That successful field goal was his ninth make in a row.
Caleb Shudak or Keith Duncan will have a big right shoe to fill next year.
Penn State has a good kicker, too — and he’s from Iowa. Nittany Lions freshman Jake Pinegar split the uprights from 45, 49 and 44 yards Saturday. His best game came against his home-state team.
Pinegar was one of two freshmen from Ankeny Centennial High School who played key roles in Saturday’s game.
Iowa started former Jaguar Riley Moss at cornerback for the fourth consecutive game.
The theme of fluctuating linebackers continued again for Iowa, but not by choice. When Kristian Welch exited early in the first quarter with an injury, it meant the return of Jack Hockaday to the middle-linebacker position.
Hockaday missed two games with a meniscus injury he suffered Oct. 6 against Minnesota. He happened to return this week — just in time.
“I’m still not really 100 percent with my knee, but I felt good enough to do my job and do what I needed to do,” said Hockaday, who finished with four tackles. “I just needed to stay ready throughout the week.”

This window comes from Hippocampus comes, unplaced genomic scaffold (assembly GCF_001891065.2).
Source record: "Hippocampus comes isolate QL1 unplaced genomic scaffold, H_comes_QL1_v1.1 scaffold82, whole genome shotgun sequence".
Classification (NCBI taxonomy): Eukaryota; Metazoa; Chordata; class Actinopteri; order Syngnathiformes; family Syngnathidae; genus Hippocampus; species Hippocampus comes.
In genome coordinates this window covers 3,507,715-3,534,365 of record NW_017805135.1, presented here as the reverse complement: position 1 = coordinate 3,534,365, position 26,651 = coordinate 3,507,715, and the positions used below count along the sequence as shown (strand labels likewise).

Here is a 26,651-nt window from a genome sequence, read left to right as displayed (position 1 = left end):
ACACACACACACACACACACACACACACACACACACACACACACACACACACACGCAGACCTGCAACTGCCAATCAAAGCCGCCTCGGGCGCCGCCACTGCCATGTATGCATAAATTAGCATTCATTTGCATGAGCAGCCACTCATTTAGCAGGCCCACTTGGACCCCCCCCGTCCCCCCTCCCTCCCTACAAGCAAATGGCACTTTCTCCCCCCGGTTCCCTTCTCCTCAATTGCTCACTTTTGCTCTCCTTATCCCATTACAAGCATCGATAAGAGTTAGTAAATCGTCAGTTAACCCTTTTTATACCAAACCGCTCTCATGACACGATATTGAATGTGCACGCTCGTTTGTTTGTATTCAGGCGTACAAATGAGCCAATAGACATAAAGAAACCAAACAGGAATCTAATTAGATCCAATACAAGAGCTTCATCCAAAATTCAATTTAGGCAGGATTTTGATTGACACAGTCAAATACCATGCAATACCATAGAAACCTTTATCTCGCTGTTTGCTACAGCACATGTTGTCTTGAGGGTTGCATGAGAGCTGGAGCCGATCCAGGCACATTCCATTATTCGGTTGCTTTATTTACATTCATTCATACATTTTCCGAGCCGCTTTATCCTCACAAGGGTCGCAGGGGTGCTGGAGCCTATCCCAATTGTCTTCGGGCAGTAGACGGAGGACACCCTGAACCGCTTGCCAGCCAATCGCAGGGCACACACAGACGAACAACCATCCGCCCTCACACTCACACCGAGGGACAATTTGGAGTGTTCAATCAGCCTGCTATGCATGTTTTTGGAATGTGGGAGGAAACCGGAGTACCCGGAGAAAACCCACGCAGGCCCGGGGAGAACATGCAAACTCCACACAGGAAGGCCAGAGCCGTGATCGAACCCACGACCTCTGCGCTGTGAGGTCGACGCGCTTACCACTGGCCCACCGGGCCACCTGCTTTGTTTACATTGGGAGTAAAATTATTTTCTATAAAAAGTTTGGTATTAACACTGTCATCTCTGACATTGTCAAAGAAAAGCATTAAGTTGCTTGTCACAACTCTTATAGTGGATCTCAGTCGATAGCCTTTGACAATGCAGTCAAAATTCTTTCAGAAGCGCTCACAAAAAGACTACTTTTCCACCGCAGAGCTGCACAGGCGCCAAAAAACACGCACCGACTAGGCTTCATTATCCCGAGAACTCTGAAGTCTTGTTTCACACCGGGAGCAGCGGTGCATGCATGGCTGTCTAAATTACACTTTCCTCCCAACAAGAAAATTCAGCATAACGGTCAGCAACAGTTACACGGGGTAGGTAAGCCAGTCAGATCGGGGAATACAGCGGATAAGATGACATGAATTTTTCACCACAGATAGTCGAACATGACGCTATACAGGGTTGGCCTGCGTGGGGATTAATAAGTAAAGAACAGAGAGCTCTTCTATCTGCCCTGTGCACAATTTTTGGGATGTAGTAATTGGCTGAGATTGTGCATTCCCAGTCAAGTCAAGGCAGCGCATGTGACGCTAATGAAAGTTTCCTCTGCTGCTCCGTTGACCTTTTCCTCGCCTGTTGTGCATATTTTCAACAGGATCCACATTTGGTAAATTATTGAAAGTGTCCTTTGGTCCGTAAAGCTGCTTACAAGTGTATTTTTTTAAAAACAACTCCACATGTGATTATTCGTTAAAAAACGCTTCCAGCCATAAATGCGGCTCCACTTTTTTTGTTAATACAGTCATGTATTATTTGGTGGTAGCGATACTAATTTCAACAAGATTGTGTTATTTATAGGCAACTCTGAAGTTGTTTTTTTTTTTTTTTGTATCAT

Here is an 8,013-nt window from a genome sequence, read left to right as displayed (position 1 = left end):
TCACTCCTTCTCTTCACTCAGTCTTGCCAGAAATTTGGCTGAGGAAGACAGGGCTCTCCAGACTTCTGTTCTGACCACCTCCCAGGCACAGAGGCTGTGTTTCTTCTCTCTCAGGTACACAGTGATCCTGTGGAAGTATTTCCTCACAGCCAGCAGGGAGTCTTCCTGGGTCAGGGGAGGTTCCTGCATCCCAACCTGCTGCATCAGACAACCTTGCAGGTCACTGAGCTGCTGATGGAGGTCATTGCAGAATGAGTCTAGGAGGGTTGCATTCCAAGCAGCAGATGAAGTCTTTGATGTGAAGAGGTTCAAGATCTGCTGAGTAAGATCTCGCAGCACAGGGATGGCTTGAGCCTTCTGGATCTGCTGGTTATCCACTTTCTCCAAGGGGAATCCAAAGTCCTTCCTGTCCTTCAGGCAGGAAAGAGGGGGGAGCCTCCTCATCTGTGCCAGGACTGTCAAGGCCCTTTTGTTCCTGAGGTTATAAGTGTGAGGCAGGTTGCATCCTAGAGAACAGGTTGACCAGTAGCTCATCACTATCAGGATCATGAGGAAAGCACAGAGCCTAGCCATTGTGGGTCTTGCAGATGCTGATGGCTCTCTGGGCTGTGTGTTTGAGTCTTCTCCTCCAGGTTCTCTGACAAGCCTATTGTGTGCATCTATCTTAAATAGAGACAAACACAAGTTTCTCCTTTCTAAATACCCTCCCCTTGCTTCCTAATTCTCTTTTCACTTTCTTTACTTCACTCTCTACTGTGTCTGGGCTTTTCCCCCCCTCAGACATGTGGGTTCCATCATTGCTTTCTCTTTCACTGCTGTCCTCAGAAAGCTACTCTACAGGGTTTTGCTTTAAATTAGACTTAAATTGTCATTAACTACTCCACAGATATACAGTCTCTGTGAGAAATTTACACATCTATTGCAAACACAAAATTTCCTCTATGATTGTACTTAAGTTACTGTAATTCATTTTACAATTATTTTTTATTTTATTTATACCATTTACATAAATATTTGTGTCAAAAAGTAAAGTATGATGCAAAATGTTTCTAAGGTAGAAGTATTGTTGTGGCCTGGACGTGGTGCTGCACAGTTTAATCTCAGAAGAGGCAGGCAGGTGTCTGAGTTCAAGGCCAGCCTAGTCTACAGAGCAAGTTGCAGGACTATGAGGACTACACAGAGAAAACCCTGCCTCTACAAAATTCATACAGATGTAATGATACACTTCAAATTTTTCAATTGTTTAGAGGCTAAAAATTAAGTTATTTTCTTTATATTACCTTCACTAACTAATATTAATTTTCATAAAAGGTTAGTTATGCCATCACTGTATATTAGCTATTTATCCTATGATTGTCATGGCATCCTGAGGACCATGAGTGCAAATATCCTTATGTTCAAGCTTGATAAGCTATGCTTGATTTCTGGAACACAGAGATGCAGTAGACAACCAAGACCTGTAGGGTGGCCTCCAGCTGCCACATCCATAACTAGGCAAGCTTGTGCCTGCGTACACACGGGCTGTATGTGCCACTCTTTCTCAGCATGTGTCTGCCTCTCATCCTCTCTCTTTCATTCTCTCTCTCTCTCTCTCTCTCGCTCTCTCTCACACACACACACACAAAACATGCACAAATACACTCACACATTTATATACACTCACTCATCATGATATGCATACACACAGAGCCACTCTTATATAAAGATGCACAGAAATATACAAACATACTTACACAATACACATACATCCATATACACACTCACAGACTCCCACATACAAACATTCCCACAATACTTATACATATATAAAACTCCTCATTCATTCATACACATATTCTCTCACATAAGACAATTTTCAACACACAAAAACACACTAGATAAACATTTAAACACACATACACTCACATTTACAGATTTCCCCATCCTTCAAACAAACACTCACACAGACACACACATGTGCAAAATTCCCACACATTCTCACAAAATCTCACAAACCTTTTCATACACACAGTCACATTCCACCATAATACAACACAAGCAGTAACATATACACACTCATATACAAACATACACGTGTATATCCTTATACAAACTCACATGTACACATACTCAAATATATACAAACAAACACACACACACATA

Welch did return on special teams and, on occasion, within Iowa’s dime package. So the injury wasn’t serious. But Hockaday, Djimon Colbert and Amani Hooker played linebacker on most downs. It was Hockaday’s fumble recovery at Iowa’s 10 early in the fourth quarter that kept the Hawkeyes’ chances afloat.
In a game with 54 points, both defenses were outstanding. Even though Penn State scored 30 points, the Nittany Lions gained just 312 yards — barely half of the 599 and 579 they put up on Iowa in the 2016 and 2017 games.
One of Penn State’s touchdown drives was 3 yards. On another, Trace McSorley got loose for a 51-yard run. He’s a great player in a dynamic offense. The Iowa defense scored, too, on Geno Stone’s 24-yard interception return.
“From my vantage point,” Iowa coach Kirk Ferentz said, “if you step back, that was two pretty good defensive teams playing.”
Hawkeyes columnist Chad Leistikow has covered sports for 24 years with The Des Moines Register, USA TODAY and Iowa City Press-Citizen. Follow @ChadLeistikow on Twitter.